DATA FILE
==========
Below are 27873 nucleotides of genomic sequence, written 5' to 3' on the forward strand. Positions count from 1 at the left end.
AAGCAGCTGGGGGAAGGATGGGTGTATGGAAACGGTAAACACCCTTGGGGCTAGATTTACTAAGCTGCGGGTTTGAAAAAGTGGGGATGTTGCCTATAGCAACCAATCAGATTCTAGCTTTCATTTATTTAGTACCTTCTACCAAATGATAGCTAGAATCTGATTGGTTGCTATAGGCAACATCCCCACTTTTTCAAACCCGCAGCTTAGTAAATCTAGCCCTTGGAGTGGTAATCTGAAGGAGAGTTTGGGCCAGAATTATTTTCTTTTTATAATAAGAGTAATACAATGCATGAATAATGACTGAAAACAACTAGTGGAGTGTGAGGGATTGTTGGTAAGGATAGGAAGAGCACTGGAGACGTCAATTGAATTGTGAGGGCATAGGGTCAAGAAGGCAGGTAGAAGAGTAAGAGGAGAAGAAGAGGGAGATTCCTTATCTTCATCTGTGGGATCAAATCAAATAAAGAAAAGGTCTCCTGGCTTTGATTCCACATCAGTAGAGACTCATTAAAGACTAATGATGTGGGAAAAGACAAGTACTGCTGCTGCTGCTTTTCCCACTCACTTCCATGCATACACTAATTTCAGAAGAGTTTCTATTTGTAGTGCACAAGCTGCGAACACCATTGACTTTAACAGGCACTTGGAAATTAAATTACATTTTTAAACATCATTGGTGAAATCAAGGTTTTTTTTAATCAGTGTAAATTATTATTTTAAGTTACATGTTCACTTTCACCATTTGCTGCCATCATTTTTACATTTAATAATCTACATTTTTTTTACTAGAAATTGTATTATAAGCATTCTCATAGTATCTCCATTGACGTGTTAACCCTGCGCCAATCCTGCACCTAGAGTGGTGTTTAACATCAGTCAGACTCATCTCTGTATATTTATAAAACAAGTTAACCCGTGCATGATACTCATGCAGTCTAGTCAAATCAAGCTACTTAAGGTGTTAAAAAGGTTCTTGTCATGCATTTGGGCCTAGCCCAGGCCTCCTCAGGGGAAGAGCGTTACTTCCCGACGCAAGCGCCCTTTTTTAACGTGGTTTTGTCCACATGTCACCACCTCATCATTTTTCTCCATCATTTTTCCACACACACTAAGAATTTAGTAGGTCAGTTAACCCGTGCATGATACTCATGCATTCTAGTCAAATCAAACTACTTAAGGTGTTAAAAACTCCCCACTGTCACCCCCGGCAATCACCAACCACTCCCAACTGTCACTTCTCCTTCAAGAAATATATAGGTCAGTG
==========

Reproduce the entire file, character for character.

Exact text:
Below are 27873 nucleotides of genomic sequence, written 5' to 3' on the forward strand. Positions count from 1 at the left end.
AAGCAGCTGGGGGAAGGATGGGTGTATGGAAACGGTAAACACCCTTGGGGCTAGATTTACTAAGCTGCGGGTTTGAAAAAGTGGGGATGTTGCCTATAGCAACCAATCAGATTCTAGCTTTCATTTATTTAGTACCTTCTACCAAATGATAGCTAGAATCTGATTGGTTGCTATAGGCAACATCCCCACTTTTTCAAACCCGCAGCTTAGTAAATCTAGCCCTTGGAGTGGTAATCTGAAGGAGAGTTTGGGCCAGAATTATTTTCTTTTTATAATAAGAGTAATACAATGCATGAATAATGACTGAAAACAACTAGTGGAGTGTGAGGGATTGTTGGTAAGGATAGGAAGAGCACTGGAGACGTCAATTGAATTGTGAGGGCATAGGGTCAAGAAGGCAGGTAGAAGAGTAAGAGGAGAAGAAGAGGGAGATTCCTTATCTTCATCTGTGGGATCAAATCAAATAAAGAAAAGGTCTCCTGGCTTTGATTCCACATCAGTAGAGACTCATTAAAGACTAATGATGTGGGAAAAGACAAGTACTGCTGCTGCTGCTTTTCCCACTCACTTCCATGCATACACTAATTTCAGAAGAGTTTCTATTTGTAGTGCACAAGCTGCGAACACCATTGACTTTAACAGGCACTTGGAAATTAAATTACATTTTTAAACATCATTGGTGAAATCAAGGTTTTTTTTAATCAGTGTAAATTATTATTTTAAGTTACATGTTCACTTTCACCATTTGCTGCCATCATTTTTACATTTAATAATCTACATTTTTTTTACTAGAAATTGTATTATAAGCATTCTCATAGTATCTCCATTGACGTGTTAACCCTGCGCCAATCCTGCACCTAGAGTGGTGTTTAACATCAGTCAGACTCATCTCTGTATATTTATAAAACAAGTTAACCCGTGCATGATACTCATGCAGTCTAGTCAAATCAAGCTACTTAAGGTGTTAAAAAGGTTCTTGTCATGCATTTGGGCCTAGCCCAGGCCTCCTCAGGGGAAGAGCGTTACTTCCCGACGCAAGCGCCCTTTTTTAACGTGGTTTTGTCCACATGTCACCACCTCATCATTTTTCTCCATCATTTTTCCACACACACTAAGAATTTAGTAGGTCAGTTAACCCGTGCATGATACTCATGCATTCTAGTCAAATCAAACTACTTAAGGTGTTAAAAACTCCCCACTGTCACCCCCGGCAATCACCAACCACTCCCAACTGTCACTTCTCCTTCAAGAAATATATAGGTCAGTG